Child Labor and the Pictorialist Ideal
George Dimock, Tom Beck, Verna Posever Curtis, and Patricia J. Fanning
Weatherspoon Art Gallery ($22.50)
by Tim Peterson
This volume is the companion to an exhibit which featured photographs by Lewis Hine and by photographers associated with the Pictorialist movement (F. Holland Day, Gertrude Käsebier, Clarence H. White, and Alfred Steiglitz, among others). The book contains three essays: the introductory title piece by George Dimock, which compares Hine's depictions of children with Pictorialist ones; Tom Beck's sensitive essay "Duality in Lewis Hine's Child Labor Photographs," which tells an engaging and well-documented story about Hine's interests and conflicts; and "F. Holland Day: Beauty is Youth" by Verna Posever Curtis and Patricia J. Fanning, an essay which thoughtfully details the synthesis between the artist's work and his life.
Priceless Children may be most valuable and exciting in showcasing Lewis Hine's empathetic child labor photographs and their wonderfully humanizing captions. In a few short lines, Hine could give evocative sketches of workers' lives, and these details make the photographs more moving for contemporary viewers because they provide context for an otherwise anonymous image. In other words, the social rhetoric in Hine's photographs enhances their artistic effect.
But Dimock, the curator of Priceless Children, has chosen to tell a different story, one in which "the artistic" and "the social" suffer an a priori separation from one another, as if art were somehow decorative or useless, opposed to or separate from social action. This seems an odd strategy for examining the work of an artist such as Hine, whose photography pursued the goal of social change, or Pictorialists such as Day and White, whose work did not directly promote a cause but who were active in socialist circles. Dimock's essay uses the lens of an "ideologically powerful concept" called "the priceless child" and finds all the photographers in the show guilty of self-indulgent artmaking at the expense of their social ideals. According to Dimock, "The story of Lewis Hine and the National Child Labor Committee has been told most often as a romance of child rescue . . . but that was a story for a more optimistic and less embattled era than our own." It remains unclear, however, why this might be a necessary revision. Although Dimock's constellation of interests is evocative, important aspects of his argument remain obscure, and he neglects to explain why these different photographers have been gathered together for examination in the first place. This introduction leaves one with the impression that, for this exhibition, one really had to be there.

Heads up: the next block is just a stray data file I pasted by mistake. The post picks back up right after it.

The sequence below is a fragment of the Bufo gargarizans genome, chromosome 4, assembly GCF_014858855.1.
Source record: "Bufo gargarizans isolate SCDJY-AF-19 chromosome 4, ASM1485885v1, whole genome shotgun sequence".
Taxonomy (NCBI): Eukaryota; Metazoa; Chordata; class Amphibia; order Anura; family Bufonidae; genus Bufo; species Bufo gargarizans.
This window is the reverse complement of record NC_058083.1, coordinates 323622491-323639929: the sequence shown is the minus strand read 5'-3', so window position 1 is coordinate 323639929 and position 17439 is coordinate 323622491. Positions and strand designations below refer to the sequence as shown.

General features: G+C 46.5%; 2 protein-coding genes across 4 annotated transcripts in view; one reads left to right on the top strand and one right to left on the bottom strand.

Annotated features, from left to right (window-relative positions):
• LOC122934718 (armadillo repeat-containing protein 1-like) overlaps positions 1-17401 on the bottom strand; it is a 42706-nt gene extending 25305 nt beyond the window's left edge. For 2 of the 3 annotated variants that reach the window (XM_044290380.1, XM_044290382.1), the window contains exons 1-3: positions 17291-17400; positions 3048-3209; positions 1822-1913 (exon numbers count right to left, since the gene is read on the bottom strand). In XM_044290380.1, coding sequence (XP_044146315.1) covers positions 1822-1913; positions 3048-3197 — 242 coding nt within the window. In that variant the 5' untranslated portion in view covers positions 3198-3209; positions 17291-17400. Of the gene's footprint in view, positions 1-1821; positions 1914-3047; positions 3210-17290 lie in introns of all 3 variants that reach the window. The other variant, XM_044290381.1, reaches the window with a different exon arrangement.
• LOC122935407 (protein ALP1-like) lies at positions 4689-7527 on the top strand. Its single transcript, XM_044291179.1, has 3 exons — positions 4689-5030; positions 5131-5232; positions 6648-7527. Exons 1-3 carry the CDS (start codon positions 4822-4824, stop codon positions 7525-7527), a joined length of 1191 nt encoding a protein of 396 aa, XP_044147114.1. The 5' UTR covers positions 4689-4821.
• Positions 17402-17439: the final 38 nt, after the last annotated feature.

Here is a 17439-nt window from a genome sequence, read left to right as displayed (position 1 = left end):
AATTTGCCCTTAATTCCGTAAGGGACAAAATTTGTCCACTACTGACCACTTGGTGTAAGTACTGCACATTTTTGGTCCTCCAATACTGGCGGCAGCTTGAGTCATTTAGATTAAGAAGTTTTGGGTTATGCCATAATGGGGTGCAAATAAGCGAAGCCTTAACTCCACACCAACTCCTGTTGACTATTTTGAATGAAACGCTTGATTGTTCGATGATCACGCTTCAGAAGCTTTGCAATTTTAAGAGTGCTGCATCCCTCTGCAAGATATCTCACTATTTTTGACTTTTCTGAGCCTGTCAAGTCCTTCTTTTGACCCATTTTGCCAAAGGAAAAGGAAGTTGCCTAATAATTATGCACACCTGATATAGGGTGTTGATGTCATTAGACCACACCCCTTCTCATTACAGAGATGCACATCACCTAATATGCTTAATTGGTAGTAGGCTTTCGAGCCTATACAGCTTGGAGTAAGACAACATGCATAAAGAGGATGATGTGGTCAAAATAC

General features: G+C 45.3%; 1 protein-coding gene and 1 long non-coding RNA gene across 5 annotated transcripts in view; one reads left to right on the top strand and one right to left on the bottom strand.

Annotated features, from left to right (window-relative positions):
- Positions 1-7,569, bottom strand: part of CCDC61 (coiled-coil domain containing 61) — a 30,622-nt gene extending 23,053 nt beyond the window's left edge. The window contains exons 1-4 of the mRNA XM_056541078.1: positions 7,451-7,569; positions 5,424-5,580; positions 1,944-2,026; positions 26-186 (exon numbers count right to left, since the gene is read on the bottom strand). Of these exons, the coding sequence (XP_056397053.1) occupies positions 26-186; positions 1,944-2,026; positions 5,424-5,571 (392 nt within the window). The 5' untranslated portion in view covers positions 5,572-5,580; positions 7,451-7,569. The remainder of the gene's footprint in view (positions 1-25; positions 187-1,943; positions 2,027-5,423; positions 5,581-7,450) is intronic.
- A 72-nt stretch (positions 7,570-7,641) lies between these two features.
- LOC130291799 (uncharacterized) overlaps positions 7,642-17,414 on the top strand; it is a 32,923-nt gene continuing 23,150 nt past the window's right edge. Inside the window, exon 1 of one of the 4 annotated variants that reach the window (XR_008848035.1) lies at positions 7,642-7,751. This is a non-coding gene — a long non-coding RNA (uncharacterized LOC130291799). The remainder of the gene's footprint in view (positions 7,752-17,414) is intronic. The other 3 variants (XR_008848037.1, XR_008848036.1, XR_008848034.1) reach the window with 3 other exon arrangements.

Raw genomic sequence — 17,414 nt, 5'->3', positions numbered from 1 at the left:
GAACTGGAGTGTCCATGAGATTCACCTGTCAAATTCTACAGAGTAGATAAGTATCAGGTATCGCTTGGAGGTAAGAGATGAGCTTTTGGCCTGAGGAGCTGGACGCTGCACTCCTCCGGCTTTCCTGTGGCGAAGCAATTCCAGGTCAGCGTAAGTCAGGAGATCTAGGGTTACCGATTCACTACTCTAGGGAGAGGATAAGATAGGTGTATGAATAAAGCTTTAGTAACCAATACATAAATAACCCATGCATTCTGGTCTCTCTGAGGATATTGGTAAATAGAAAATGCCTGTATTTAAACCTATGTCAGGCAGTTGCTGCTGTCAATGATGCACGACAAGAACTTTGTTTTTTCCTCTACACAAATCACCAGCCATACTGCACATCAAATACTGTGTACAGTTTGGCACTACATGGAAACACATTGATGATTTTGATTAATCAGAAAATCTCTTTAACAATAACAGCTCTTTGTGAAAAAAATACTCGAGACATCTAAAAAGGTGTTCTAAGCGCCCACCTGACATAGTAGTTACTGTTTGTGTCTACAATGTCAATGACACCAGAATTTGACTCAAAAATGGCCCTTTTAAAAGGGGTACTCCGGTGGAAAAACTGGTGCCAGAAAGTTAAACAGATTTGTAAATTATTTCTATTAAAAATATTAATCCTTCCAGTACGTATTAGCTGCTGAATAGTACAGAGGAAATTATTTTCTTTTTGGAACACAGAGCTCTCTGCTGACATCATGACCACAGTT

Rain Taxi Online Edition, Spring 2003 | © Rain Taxi, Inc. 2003